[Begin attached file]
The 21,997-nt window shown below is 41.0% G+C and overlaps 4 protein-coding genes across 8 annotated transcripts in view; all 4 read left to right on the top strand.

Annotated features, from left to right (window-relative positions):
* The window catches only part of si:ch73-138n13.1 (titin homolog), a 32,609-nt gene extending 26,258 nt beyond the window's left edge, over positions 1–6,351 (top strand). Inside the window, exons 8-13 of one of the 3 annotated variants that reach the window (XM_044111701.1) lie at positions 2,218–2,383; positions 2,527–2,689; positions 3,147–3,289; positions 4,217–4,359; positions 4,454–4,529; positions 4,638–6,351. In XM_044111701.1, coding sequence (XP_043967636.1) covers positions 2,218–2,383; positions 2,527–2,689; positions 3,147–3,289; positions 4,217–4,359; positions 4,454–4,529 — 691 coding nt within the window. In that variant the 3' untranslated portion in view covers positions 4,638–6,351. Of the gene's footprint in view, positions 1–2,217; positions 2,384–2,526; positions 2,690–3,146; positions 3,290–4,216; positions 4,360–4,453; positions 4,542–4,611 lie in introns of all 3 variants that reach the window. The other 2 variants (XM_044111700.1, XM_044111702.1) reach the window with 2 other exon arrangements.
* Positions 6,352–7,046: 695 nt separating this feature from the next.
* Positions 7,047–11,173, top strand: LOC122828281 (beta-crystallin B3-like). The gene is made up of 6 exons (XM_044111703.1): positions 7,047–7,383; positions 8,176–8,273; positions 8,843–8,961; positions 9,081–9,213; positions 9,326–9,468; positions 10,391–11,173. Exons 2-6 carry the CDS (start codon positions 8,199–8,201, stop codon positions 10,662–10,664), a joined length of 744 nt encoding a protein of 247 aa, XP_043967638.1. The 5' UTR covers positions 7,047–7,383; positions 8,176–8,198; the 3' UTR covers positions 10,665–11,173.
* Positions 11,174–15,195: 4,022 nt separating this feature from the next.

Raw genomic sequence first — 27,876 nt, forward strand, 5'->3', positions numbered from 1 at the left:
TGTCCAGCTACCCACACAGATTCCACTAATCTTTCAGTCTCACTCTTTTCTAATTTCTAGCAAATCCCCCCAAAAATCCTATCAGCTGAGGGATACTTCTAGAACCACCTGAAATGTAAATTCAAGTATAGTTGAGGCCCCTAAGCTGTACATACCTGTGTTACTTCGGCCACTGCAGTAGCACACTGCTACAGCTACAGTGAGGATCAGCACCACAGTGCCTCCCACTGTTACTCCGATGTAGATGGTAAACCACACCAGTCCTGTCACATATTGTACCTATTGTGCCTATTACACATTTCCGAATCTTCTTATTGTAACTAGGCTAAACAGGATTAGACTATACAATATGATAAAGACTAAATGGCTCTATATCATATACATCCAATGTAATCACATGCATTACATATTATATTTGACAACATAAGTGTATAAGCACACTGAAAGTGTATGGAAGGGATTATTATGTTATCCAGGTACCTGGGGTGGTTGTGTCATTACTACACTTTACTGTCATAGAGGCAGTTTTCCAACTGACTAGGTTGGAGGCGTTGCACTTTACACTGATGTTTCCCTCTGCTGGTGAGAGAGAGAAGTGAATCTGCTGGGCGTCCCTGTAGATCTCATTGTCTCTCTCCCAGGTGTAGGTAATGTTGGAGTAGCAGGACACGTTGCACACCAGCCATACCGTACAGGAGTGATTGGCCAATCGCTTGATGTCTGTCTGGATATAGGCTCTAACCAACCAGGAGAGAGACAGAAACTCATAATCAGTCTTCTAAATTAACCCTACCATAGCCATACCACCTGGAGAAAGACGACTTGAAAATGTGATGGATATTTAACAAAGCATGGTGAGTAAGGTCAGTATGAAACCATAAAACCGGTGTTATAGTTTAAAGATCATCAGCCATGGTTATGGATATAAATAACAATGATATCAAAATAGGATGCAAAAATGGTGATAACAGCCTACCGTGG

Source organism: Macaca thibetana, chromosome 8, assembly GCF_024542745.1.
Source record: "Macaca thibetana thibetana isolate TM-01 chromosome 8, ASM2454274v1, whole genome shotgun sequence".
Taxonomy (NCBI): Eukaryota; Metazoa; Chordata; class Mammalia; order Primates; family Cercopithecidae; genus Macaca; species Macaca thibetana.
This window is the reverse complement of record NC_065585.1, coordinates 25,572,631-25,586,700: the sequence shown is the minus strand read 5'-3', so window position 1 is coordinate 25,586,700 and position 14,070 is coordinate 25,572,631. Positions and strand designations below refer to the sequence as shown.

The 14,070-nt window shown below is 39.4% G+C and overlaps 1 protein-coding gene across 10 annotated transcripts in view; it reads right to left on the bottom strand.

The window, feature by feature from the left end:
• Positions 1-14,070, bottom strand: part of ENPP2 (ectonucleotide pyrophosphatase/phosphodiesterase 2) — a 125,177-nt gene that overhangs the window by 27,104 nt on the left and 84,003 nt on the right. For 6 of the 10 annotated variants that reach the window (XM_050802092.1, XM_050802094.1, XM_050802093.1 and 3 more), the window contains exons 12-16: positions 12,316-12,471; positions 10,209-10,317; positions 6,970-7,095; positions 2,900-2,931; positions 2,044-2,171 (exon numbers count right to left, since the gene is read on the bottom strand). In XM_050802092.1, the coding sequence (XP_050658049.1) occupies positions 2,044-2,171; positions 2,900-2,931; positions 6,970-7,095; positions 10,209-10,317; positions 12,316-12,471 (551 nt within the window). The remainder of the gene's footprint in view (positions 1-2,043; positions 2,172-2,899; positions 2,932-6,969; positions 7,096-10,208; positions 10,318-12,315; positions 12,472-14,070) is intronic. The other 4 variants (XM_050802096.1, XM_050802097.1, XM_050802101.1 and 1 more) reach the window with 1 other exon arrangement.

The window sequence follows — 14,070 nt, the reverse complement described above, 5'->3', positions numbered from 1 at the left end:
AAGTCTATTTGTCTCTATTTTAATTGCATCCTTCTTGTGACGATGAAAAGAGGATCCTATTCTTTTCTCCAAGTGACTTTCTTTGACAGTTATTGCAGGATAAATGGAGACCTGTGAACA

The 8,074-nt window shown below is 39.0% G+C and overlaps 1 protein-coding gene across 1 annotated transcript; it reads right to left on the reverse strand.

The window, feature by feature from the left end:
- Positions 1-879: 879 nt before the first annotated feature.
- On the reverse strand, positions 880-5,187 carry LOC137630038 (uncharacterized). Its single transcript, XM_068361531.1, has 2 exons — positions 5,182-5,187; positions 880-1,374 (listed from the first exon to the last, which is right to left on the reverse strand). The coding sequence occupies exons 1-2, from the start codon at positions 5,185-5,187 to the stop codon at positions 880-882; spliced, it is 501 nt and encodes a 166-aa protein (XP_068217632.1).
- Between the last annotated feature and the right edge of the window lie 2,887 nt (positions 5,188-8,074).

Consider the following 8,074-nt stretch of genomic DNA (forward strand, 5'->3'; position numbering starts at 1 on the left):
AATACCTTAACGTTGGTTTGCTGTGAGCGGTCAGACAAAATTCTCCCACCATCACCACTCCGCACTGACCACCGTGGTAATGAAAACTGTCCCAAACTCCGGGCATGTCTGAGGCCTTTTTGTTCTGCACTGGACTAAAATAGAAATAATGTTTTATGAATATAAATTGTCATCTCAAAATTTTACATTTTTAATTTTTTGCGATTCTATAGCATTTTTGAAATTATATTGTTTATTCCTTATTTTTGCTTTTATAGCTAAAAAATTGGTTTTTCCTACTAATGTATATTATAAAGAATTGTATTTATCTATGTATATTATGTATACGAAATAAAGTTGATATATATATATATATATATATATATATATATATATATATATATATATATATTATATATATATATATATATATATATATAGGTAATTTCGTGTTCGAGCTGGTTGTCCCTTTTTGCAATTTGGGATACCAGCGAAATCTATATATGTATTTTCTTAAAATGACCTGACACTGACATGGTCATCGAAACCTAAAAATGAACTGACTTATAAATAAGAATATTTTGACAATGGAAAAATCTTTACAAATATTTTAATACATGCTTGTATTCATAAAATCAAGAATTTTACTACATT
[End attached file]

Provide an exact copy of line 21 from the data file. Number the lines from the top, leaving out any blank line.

- On the reverse strand, positions 880-5,187 carry LOC137630038 (uncharacterized). Its single transcript, XM_068361531.1, has 2 exons — positions 5,182-5,187; positions 880-1,374 (listed from the first exon to the last, which is right to left on the reverse strand). The coding sequence occupies exons 1-2, from the start codon at positions 5,185-5,187 to the stop codon at positions 880-882; spliced, it is 501 nt and encodes a 166-aa protein (XP_068217632.1).